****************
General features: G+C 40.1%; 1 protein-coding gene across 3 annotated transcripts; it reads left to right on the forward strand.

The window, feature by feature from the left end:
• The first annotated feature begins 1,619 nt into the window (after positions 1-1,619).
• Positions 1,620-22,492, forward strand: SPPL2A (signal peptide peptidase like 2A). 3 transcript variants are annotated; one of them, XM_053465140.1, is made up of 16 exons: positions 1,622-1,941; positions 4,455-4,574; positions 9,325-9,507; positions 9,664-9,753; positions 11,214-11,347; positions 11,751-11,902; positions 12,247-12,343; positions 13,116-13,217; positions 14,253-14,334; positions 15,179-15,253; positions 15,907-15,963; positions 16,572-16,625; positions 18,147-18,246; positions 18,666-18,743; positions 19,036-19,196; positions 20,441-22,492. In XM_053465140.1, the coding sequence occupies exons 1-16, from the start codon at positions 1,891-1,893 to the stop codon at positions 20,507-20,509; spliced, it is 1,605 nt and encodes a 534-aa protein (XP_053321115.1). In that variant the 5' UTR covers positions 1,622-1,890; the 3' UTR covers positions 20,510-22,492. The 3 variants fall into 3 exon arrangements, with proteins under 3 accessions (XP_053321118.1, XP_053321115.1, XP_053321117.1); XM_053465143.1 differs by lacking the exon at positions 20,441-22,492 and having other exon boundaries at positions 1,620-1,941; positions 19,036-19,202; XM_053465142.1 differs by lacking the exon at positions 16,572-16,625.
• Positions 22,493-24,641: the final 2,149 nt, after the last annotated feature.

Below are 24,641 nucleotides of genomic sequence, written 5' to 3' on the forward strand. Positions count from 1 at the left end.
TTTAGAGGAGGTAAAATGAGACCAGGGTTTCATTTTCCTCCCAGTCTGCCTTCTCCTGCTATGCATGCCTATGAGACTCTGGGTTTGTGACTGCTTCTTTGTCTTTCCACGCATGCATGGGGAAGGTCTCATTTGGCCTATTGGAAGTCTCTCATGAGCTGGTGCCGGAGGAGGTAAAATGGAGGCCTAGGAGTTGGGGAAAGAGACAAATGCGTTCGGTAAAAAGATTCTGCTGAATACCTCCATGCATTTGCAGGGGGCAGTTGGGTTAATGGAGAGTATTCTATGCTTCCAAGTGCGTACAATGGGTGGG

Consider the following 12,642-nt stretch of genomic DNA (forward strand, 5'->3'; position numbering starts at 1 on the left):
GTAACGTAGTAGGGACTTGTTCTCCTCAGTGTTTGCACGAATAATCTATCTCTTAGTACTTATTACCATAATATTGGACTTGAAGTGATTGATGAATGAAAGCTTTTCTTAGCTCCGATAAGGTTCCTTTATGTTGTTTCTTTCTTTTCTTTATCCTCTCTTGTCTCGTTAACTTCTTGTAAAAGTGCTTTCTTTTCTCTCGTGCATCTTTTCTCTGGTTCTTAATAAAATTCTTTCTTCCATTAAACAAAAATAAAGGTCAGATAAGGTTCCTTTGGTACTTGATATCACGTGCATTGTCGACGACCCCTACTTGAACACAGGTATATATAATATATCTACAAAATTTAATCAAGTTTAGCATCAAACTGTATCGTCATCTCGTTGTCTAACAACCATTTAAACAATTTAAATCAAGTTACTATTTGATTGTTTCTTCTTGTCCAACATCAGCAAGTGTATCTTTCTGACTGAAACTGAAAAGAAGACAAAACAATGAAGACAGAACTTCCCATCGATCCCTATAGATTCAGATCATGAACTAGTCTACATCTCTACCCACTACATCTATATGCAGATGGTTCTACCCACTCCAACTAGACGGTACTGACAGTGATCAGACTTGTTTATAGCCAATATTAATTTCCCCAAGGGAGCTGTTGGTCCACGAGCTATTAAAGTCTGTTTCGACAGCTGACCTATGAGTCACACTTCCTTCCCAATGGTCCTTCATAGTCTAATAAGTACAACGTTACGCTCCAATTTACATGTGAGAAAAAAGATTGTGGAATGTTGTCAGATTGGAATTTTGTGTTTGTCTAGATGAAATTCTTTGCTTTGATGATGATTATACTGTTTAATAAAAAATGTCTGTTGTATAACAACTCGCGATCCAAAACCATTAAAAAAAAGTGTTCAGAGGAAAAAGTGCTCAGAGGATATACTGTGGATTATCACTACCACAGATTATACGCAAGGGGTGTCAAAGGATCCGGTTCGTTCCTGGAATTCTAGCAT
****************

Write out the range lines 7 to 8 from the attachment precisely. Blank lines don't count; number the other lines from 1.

TTTAGAGGAGGTAAAATGAGACCAGGGTTTCATTTTCCTCCCAGTCTGCCTTCTCCTGCTATGCATGCCTATGAGACTCTGGGTTTGTGACTGCTTCTTTGTCTTTCCACGCATGCATGGGGAAGGTCTCATTTGGCCTATTGGAAGTCTCTCATGAGCTGGTGCCGGAGGAGGTAAAATGGAGGCCTAGGAGTTGGGGAAAGAGACAAATGCGTTCGGTAAAAAGATTCTGCTGAATACCTCCATGCATTTGCAGGGGGCAGTTGGGTTAATGGAGAGTATTCTATGCTTCCAAGTGCGTACAATGGGTGGG

Consider the following 12,642-nt stretch of genomic DNA (forward strand, 5'->3'; position numbering starts at 1 on the left):